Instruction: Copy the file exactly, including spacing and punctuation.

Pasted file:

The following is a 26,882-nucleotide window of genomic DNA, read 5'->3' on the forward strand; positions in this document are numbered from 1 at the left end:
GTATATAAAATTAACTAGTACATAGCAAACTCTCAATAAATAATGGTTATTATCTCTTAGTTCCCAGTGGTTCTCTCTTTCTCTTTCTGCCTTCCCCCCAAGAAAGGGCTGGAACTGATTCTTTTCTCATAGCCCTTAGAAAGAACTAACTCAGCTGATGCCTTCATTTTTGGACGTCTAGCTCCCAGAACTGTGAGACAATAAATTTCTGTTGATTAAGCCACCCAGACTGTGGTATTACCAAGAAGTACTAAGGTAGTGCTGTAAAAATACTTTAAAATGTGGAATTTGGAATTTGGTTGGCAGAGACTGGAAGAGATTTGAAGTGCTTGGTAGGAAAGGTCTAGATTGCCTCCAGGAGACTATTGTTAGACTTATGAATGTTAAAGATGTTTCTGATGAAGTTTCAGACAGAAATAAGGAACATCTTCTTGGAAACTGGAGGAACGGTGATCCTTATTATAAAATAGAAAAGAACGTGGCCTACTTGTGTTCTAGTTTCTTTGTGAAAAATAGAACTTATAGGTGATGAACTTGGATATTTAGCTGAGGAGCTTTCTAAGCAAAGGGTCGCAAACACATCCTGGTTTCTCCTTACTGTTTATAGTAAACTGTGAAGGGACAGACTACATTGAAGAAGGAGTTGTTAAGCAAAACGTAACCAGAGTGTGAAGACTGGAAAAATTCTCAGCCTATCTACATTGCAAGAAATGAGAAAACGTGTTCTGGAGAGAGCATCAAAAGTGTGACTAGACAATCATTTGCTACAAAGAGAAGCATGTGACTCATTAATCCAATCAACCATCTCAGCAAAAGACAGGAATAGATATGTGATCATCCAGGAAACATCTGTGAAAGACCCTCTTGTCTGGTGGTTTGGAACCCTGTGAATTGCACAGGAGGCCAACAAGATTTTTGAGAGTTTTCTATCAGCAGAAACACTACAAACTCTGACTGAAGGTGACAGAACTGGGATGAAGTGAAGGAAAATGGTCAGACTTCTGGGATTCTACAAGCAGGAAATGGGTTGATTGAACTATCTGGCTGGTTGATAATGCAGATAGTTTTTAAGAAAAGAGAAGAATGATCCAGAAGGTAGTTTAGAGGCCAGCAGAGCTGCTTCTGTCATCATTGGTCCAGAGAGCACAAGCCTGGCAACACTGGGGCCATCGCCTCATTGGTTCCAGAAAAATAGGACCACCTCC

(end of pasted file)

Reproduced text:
The following is a 26,882-nucleotide window of genomic DNA, read 5'->3' on the forward strand; positions in this document are numbered from 1 at the left end:
GTATATAAAATTAACTAGTACATAGCAAACTCTCAATAAATAATGGTTATTATCTCTTAGTTCCCAGTGGTTCTCTCTTTCTCTTTCTGCCTTCCCCCCAAGAAAGGGCTGGAACTGATTCTTTTCTCATAGCCCTTAGAAAGAACTAACTCAGCTGATGCCTTCATTTTTGGACGTCTAGCTCCCAGAACTGTGAGACAATAAATTTCTGTTGATTAAGCCACCCAGACTGTGGTATTACCAAGAAGTACTAAGGTAGTGCTGTAAAAATACTTTAAAATGTGGAATTTGGAATTTGGTTGGCAGAGACTGGAAGAGATTTGAAGTGCTTGGTAGGAAAGGTCTAGATTGCCTCCAGGAGACTATTGTTAGACTTATGAATGTTAAAGATGTTTCTGATGAAGTTTCAGACAGAAATAAGGAACATCTTCTTGGAAACTGGAGGAACGGTGATCCTTATTATAAAATAGAAAAGAACGTGGCCTACTTGTGTTCTAGTTTCTTTGTGAAAAATAGAACTTATAGGTGATGAACTTGGATATTTAGCTGAGGAGCTTTCTAAGCAAAGGGTCGCAAACACATCCTGGTTTCTCCTTACTGTTTATAGTAAACTGTGAAGGGACAGACTACATTGAAGAAGGAGTTGTTAAGCAAAACGTAACCAGAGTGTGAAGACTGGAAAAATTCTCAGCCTATCTACATTGCAAGAAATGAGAAAACGTGTTCTGGAGAGAGCATCAAAAGTGTGACTAGACAATCATTTGCTACAAAGAGAAGCATGTGACTCATTAATCCAATCAACCATCTCAGCAAAAGACAGGAATAGATATGTGATCATCCAGGAAACATCTGTGAAAGACCCTCTTGTCTGGTGGTTTGGAACCCTGTGAATTGCACAGGAGGCCAACAAGATTTTTGAGAGTTTTCTATCAGCAGAAACACTACAAACTCTGACTGAAGGTGACAGAACTGGGATGAAGTGAAGGAAAATGGTCAGACTTCTGGGATTCTACAAGCAGGAAATGGGTTGATTGAACTATCTGGCTGGTTGATAATGCAGATAGTTTTTAAGAAAAGAGAAGAATGATCCAGAAGGTAGTTTAGAGGCCAGCAGAGCTGCTTCTGTCATCATTGGTCCAGAGAGCACAAGCCTGGCAACACTGGGGCCATCGCCTCATTGGTTCCAGAAAAATAGGACCACCTCC